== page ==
During our year without shopping, Paul and I had extra time, energy, and money to act as citizens. We also felt more personally the need to do so. Self-exiled from the shops and eateries, we had no place to hang out by the olde publick square. There we found much that was rich and surprising, but we also discovered that what our nation owns in common is in critically bad shape. Libraries, schools, and bridges are falling down; in 2004, the voting machines broke down again, all over the place.

I suppose you might find that self-righteous, too, but I think it’s right on.

Heir to the Glimmering World by Cynthia Ozick–I read this as a favor to my grandmother, because she was leading a discussion of it for her novel study group. I was expecting not to like it, because I can’t stand Ozick’s essays, but this novel was wonderful. It has very short chapters and a (mostly) first person narrator, an 18 year old orphan named Rose who goes to work for a crazy German family, and I’d recommend it to anyone looking for literary fiction that is both complex and easy to read.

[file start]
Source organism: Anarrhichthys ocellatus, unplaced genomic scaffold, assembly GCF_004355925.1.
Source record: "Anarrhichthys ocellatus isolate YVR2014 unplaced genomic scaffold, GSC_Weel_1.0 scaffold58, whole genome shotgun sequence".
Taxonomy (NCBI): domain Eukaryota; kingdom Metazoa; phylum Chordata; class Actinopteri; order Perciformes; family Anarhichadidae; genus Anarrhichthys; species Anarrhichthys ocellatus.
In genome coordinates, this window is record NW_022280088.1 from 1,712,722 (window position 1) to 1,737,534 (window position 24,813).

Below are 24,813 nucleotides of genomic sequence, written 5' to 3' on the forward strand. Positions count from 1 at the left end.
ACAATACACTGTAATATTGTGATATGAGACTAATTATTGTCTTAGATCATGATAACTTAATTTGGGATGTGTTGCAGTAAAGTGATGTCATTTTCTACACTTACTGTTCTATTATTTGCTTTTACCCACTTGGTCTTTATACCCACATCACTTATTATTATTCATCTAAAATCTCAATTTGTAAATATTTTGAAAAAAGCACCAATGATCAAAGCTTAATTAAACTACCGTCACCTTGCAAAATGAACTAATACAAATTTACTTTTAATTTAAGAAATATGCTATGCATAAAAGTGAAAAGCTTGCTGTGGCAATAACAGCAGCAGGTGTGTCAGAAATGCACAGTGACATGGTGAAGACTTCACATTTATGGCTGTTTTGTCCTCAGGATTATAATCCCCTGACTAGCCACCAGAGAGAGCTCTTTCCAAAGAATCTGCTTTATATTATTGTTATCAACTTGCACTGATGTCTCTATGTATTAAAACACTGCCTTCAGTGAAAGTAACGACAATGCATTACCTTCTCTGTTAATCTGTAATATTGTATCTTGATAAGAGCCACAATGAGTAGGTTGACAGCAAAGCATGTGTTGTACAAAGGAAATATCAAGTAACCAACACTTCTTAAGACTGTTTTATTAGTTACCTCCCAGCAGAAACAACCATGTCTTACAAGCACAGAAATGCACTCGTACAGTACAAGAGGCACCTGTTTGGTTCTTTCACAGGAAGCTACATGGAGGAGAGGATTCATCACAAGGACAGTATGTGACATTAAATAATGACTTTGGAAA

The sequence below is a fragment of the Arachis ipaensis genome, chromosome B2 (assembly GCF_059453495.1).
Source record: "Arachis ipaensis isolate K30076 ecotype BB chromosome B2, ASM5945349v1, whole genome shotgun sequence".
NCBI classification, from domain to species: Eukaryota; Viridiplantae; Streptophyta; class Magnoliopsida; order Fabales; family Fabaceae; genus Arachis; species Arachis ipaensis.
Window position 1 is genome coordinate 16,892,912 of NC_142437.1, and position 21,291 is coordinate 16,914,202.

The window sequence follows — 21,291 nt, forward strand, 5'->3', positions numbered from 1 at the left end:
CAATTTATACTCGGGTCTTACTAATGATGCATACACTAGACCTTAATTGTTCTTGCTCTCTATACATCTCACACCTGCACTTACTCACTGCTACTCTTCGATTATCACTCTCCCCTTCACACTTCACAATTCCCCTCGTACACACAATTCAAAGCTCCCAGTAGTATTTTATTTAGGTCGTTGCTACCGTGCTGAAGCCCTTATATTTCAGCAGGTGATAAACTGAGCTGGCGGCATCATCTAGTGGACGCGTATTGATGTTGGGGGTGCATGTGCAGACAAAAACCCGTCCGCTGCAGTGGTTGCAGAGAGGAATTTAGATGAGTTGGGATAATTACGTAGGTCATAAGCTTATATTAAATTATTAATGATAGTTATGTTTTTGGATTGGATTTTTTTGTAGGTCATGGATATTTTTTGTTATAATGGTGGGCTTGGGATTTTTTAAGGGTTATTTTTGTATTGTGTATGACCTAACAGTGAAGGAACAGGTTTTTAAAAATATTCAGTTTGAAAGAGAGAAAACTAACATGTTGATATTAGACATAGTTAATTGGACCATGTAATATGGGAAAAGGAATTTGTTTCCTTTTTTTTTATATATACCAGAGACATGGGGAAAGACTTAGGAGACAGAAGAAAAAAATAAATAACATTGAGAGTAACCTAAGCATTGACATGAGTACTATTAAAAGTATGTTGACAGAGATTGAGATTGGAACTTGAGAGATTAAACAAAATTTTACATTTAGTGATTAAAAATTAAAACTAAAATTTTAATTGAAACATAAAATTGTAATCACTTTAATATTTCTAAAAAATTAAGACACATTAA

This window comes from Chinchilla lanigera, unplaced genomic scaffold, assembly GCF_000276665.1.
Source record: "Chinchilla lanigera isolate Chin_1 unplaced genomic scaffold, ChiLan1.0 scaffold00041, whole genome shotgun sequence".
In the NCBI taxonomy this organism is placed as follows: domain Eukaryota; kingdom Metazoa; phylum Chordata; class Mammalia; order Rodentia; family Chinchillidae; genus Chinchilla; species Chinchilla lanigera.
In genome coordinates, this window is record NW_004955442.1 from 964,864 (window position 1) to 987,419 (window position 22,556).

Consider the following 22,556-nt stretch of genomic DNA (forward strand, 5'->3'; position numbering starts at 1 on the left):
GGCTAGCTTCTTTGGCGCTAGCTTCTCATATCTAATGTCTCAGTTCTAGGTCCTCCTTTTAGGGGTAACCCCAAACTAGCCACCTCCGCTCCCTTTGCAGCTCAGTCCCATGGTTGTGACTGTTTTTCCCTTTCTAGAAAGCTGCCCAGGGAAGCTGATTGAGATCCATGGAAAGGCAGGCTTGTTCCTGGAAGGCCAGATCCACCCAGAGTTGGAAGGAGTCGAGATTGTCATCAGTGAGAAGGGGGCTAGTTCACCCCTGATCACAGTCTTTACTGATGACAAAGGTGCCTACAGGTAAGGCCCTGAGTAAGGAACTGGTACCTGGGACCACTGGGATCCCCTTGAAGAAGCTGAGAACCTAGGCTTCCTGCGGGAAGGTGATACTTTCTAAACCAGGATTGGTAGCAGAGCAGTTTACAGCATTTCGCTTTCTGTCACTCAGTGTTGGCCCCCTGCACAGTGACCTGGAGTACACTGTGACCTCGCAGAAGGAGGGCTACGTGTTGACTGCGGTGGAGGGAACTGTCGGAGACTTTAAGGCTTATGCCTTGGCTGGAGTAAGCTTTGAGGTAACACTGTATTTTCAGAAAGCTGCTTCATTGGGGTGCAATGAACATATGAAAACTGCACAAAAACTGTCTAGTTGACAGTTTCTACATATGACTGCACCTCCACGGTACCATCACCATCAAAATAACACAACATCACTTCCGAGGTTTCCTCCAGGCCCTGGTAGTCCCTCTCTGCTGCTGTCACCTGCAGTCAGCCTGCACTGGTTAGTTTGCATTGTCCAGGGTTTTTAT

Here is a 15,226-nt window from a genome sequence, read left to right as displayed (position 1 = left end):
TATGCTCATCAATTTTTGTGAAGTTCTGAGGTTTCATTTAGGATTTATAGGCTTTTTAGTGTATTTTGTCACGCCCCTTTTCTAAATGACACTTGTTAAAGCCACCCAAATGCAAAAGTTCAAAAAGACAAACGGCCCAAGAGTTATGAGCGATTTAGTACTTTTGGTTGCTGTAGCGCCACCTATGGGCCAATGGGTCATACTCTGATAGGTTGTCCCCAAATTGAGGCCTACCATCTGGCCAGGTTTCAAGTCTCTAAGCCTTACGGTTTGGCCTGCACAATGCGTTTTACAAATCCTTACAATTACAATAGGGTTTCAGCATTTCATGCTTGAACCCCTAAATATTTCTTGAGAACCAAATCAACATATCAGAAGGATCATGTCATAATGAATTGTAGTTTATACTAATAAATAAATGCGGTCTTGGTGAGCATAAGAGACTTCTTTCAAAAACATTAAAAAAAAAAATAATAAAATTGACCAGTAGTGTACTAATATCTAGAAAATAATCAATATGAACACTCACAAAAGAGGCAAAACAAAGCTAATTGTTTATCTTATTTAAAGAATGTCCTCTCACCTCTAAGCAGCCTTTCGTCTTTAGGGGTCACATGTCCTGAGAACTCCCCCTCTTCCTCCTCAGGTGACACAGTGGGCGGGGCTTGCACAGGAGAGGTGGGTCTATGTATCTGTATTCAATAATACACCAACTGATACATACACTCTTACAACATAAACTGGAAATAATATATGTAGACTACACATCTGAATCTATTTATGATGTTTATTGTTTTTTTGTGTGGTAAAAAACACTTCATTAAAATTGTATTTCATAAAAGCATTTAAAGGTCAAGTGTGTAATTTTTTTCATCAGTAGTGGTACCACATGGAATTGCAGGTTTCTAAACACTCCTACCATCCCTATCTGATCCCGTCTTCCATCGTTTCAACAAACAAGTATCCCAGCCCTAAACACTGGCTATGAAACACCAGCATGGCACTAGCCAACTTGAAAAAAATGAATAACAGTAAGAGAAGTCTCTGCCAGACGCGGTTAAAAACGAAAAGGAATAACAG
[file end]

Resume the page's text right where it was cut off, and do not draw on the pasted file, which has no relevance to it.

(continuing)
Fallout by Trudy Krisher–another so-so YA novel. This one is full of imagery about hurricanes and fallout shelters and the cold war and how these all relate to high school in the early 1950s. Serious librarians will like it because it has a timeline, with, as I recall, source notes at the end.

Love and Other Impossible Pursuits by Ayelet Waldman–I took this book home because I remembered that there was some reason I wanted to read it, but I couldn’t remember what it was. The jacket flap left me unmoved, but I started the book and couldn’t put it down. If you get irked by reading about the psychological problems of wealthy people in New York, I would steer clear.

L Wait Until Midnight by Amanda Quick–I sometimes try to listen to things that are outside my normal reading patterns. I’ll grant you that historical mystery/romance is not very far outside my general reading patterns, but it still felt like a little stretch to me.

Cesar’s Way
by Cesar Millan–Everybody at my library has been reading this. We got the book because the DVD is so popular. Before I became a librarian, I was a dog-walker (and before that I taught college–it’s been an up and down sort of career path–which are the ups and which are the downs I leave for you to decide). Millan’s book both confirmed some things I suspected and taught me a lot of new ones. If you’re at all interested in dogs, check it out.